In a plea to ensure the livelihood of theatres and performing arts venues in a post-lockdown environment, Sam Mendes laid out steps the U.K. government and entertainment industries giants could take to ensure the art form’s future.
“The theatre needs a plan, and I believe we have one,” the Tony- and Oscar-winning writer-director (The Ferryman, 1917) wrote in his proposal, published by the Financial Times.
After insisting the continuation of the job retention scheme and calling for a package to support freelancers and self-employed artists, Mendes outlined long-term changes that position theatre as a financial investment, including an increase in tax relief from 20 percent to 50 for three years, similar aid for running and remounting costs, and echoing the Society of London Theatre and UK Theatre’s Cultural Investment Participation Scheme, which would treat the government as an angel investor and provide it with recoupment benefits for financially successful productions.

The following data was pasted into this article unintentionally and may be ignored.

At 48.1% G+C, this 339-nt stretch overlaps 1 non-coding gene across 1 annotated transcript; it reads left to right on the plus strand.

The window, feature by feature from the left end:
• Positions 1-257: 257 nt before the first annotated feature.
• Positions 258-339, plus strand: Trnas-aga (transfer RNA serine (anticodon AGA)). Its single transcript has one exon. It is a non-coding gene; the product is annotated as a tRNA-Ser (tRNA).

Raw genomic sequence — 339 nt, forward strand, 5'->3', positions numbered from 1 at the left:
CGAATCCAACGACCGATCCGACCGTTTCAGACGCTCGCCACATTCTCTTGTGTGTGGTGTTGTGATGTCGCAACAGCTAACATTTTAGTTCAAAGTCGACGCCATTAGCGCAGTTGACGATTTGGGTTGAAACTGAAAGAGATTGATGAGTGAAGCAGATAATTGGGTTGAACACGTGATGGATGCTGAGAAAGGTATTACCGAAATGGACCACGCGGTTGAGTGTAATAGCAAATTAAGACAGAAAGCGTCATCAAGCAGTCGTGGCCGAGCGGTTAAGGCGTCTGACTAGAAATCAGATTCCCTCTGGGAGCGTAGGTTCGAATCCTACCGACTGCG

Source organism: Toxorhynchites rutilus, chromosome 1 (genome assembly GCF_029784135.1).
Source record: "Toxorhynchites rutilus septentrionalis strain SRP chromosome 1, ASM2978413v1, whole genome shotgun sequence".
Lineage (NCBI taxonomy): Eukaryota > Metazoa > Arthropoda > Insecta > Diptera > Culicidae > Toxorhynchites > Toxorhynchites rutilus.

“This is not a request for a handout, or for long-term life support,” he maintained. “It is an offer for the government to become partners in a successful business.”
Currently, all West End productions are suspended through at least August 2, with some announcing further closures on their own. Many upcoming productions have pushed their production schedules to fall 2020 or beyond.